SaaS companies will often look for outside funding to either bootstrap the business at the outset or raise capital to scale further. But what are investors looking for? Finding and convincing the right investors to put up their money can be a challenge.
In this guide, we’ll discuss the different types of investors and what they’re looking for in a startup. This can help you make your SaaS business more attractive to potential investors and make fundraising much easier.
Types of Investors
According to Brian Sierakowski, CEO of Baremetrics, “Not all investors are the same. Some feel more comfortable in specific types of businesses, or categories like social impact, for example. There is definitely such a thing of investor/founder fit."
With this in mind, here’s a breakdown of some of the types of investors that might work with a startup.
Friends and Family
One of the first ways a startup founder might raise capital is from friends and family. This can be in the form of a personal loan, an equity stake in the company, or even a gift. There’s usually a low limit to how much capital a startup can raise from friends and family before they’ll need to consider other options.
Angel investing can involve a single high-net-worth individual or a group of investors. Most individual angels will invest in the form of a convertible note or SAFE note, both of which offer the investor the potential for equity in the future. Angel groups typically invest using either of those types of notes or with preferred equity.
Incubators & Accelerators
Startup incubators and accelerators are programs that offer capital and other resources to promising startups. Like angel investors, these investments often take the form of convertible or SAFE notes but might also include a common equity stake. Incubators and accelerators are great for founders that need additional mentorship and networking opportunities.
Venture capital is funding that’s aimed at startups that are already beginning to experience rapid growth. Most venture capital funding takes the form of preferred equity investments made by limited partnership investment vehicles. Since VCs take on some risk with an equity stake, they’re much more selective in the startups they choose to invest in.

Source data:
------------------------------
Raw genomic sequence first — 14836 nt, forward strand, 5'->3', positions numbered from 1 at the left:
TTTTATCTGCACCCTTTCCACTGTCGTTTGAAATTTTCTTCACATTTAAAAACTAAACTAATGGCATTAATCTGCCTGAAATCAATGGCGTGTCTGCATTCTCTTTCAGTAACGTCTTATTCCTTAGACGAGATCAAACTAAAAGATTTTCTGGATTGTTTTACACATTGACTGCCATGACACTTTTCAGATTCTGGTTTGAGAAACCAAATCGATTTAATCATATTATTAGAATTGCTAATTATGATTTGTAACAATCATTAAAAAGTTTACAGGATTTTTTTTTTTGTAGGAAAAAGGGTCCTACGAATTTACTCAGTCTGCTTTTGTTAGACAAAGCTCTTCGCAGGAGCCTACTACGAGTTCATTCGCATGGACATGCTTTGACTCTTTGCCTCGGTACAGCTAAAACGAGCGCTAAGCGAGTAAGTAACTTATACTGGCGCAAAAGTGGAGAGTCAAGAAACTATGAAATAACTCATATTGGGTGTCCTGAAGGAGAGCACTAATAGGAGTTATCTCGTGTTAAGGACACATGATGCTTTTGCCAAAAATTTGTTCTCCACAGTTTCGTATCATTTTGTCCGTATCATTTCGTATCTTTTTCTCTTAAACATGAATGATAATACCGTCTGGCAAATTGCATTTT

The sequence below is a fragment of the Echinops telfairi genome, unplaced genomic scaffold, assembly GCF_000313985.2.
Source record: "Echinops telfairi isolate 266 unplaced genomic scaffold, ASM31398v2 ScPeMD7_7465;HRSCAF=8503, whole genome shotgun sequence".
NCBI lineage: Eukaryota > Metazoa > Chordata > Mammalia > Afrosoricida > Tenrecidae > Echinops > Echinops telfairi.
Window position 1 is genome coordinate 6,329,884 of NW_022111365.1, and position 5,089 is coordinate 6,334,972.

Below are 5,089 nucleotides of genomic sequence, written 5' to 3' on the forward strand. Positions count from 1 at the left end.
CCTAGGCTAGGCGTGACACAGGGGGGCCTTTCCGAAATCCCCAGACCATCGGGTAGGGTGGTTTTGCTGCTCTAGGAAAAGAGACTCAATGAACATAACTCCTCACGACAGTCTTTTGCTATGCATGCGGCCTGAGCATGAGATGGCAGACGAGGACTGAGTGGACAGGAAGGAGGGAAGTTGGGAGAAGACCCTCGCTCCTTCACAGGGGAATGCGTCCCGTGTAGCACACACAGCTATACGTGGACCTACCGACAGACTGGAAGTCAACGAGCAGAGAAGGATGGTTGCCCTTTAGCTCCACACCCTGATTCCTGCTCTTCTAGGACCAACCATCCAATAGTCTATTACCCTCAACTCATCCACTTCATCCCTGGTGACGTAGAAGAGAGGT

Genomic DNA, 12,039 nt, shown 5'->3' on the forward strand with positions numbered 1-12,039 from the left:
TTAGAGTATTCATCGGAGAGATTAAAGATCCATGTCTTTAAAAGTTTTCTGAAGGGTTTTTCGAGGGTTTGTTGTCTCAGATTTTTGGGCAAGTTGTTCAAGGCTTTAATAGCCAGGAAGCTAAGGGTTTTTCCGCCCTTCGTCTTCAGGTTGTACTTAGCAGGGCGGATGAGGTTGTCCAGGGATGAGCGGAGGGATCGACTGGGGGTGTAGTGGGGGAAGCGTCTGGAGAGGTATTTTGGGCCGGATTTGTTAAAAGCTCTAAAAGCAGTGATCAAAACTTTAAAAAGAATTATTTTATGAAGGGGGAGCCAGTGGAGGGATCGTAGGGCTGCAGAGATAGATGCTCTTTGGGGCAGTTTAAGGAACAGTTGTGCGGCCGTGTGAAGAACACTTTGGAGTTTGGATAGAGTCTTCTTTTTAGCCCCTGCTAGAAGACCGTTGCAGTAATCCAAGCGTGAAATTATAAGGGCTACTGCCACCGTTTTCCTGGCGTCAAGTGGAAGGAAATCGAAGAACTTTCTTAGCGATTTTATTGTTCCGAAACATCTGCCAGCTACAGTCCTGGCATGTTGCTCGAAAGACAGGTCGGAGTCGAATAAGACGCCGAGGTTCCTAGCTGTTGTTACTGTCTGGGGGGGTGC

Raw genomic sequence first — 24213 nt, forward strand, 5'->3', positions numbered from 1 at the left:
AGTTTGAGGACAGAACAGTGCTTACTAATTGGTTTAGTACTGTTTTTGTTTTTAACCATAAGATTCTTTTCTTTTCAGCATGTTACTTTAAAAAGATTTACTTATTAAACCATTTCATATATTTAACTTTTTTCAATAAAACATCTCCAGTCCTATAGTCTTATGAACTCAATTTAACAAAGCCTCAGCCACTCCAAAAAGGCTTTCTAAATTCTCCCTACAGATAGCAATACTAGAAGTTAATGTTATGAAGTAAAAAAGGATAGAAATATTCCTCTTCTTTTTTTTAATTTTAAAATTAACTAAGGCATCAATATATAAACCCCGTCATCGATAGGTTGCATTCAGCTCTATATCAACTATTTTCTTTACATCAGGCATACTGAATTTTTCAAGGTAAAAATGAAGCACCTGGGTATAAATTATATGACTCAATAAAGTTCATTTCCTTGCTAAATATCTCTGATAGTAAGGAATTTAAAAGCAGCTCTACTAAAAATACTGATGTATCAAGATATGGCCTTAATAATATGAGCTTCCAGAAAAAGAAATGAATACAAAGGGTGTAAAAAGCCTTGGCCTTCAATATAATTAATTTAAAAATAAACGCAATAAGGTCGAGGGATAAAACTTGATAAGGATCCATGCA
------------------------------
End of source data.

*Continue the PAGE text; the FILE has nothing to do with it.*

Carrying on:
Crowdfunding is a way to raise capital from a large number of investors. This method of investment has gained in popularity recently with the Internet and new regulations. Crowdfunding can be a great way to raise capital (sometimes even more than intended), but founders will lose out on the chance to work with experienced investors and advisors.
What Are Investors Looking for in a Startup?
While every investor will evaluate a startup using different criteria, here are some of the most common metrics and other things they want to see.
A Strong Idea and Product
Before a potential investor will look into a startup's financials, they’ll likely evaluate the business on a much higher level by asking: Does the company already have a good idea and minimum viable product (MVP)?
They’ll basically want to assess whether the company is solving a pain point in the market that enough people care about.
Past Performance Data
The past might not always predict the future, but it’s a good starting point. While this might not matter for earlier investments from friends and family, a strong track record is crucial when it comes time to obtain funding from VCs
Revenue Growth (ARR + MRR)
Annual recurring revenue (ARR) and monthly recurring revenue (MRR) are generally the most critical metrics for SaaS and subscription businesses.
Potential investors often consider MRR a key indicator of revenue growth rather than ARR because many startups offer heavily discounted annual plans to attract customers.
In short, investors want their investment to grow, so strong revenue growth potential with an up-trending MRR amount is a key due diligence criterion.